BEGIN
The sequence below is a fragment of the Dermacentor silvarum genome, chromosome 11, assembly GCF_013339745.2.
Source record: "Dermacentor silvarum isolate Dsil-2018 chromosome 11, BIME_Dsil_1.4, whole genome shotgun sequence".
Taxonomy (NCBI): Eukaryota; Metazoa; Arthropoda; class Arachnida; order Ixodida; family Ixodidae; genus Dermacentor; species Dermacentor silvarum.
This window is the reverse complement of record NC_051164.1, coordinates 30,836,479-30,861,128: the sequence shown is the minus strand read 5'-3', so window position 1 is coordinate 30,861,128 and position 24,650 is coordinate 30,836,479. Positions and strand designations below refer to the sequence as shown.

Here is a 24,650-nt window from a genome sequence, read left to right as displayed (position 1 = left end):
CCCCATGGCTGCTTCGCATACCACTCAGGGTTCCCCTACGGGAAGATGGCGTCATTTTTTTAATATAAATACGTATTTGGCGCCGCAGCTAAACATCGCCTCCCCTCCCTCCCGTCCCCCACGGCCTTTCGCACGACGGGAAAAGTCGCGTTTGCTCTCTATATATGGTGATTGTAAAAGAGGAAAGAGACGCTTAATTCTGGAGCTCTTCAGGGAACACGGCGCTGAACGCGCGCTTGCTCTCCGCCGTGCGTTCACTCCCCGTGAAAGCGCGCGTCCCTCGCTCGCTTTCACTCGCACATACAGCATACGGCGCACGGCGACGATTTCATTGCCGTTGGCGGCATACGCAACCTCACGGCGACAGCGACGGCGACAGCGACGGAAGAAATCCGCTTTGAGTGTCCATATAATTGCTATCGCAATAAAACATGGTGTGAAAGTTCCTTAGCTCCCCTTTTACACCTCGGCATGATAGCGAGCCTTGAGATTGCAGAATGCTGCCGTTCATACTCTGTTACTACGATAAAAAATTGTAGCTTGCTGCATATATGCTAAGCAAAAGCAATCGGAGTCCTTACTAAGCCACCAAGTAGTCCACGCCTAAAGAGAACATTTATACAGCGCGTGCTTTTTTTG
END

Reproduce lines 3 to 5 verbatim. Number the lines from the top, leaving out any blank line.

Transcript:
Taxonomy (NCBI): Eukaryota; Metazoa; Arthropoda; class Arachnida; order Ixodida; family Ixodidae; genus Dermacentor; species Dermacentor silvarum.
This window is the reverse complement of record NC_051164.1, coordinates 30,836,479-30,861,128: the sequence shown is the minus strand read 5'-3', so window position 1 is coordinate 30,861,128 and position 24,650 is coordinate 30,836,479. Positions and strand designations below refer to the sequence as shown.

Here is a 24,650-nt window from a genome sequence, read left to right as displayed (position 1 = left end):